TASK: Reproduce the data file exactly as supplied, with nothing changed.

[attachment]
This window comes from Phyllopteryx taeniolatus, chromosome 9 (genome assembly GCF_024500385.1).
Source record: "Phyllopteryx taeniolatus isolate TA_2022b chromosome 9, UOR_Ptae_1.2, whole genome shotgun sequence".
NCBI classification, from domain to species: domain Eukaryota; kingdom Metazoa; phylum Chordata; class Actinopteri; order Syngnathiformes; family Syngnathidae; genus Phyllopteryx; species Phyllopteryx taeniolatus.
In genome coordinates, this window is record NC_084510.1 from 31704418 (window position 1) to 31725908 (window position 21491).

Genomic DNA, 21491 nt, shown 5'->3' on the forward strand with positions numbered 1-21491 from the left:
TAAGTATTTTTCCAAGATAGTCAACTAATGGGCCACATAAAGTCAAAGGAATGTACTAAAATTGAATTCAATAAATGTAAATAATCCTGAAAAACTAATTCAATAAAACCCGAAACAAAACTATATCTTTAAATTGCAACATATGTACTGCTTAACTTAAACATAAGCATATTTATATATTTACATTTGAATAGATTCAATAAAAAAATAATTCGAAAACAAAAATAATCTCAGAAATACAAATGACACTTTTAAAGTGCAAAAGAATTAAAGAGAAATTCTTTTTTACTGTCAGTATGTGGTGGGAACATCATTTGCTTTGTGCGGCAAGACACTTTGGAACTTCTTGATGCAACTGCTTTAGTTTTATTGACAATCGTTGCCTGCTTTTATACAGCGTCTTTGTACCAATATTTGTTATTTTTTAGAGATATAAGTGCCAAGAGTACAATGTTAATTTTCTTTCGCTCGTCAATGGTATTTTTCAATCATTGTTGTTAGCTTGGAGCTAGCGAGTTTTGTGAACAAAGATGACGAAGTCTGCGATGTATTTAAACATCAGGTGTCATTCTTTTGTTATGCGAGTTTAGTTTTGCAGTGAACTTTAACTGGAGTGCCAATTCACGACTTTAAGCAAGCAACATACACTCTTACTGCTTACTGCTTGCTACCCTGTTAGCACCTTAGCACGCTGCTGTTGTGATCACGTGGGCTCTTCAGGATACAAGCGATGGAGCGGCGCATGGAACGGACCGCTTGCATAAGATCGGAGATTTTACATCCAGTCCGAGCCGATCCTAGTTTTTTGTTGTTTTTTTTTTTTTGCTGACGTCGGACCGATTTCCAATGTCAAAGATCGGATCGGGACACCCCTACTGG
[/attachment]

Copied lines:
This window comes from Phyllopteryx taeniolatus, chromosome 9 (genome assembly GCF_024500385.1).
Source record: "Phyllopteryx taeniolatus isolate TA_2022b chromosome 9, UOR_Ptae_1.2, whole genome shotgun sequence".
NCBI classification, from domain to species: domain Eukaryota; kingdom Metazoa; phylum Chordata; class Actinopteri; order Syngnathiformes; family Syngnathidae; genus Phyllopteryx; species Phyllopteryx taeniolatus.
In genome coordinates, this window is record NC_084510.1 from 31704418 (window position 1) to 31725908 (window position 21491).

Genomic DNA, 21491 nt, shown 5'->3' on the forward strand with positions numbered 1-21491 from the left:
TAAGTATTTTTCCAAGATAGTCAACTAATGGGCCACATAAAGTCAAAGGAATGTACTAAAATTGAATTCAATAAATGTAAATAATCCTGAAAAACTAATTCAATAAAACCCGAAACAAAACTATATCTTTAAATTGCAACATATGTACTGCTTAACTTAAACATAAGCATATTTATATATTTACATTTGAATAGATTCAATAAAAAAATAATTCGAAAACAAAAATAATCTCAGAAATACAAATGACACTTTTAAAGTGCAAAAGAATTAAAGAGAAATTCTTTTTTACTGTCAGTATGTGGTGGGAACATCATTTGCTTTGTGCGGCAAGACACTTTGGAACTTCTTGATGCAACTGCTTTAGTTTTATTGACAATCGTTGCCTGCTTTTATACAGCGTCTTTGTACCAATATTTGTTATTTTTTAGAGATATAAGTGCCAAGAGTACAATGTTAATTTTCTTTCGCTCGTCAATGGTATTTTTCAATCATTGTTGTTAGCTTGGAGCTAGCGAGTTTTGTGAACAAAGATGACGAAGTCTGCGATGTATTTAAACATCAGGTGTCATTCTTTTGTTATGCGAGTTTAGTTTTGCAGTGAACTTTAACTGGAGTGCCAATTCACGACTTTAAGCAAGCAACATACACTCTTACTGCTTACTGCTTGCTACCCTGTTAGCACCTTAGCACGCTGCTGTTGTGATCACGTGGGCTCTTCAGGATACAAGCGATGGAGCGGCGCATGGAACGGACCGCTTGCATAAGATCGGAGATTTTACATCCAGTCCGAGCCGATCCTAGTTTTTTGTTGTTTTTTTTTTTTTGCTGACGTCGGACCGATTTCCAATGTCAAAGATCGGATCGGGACACCCCTACTGG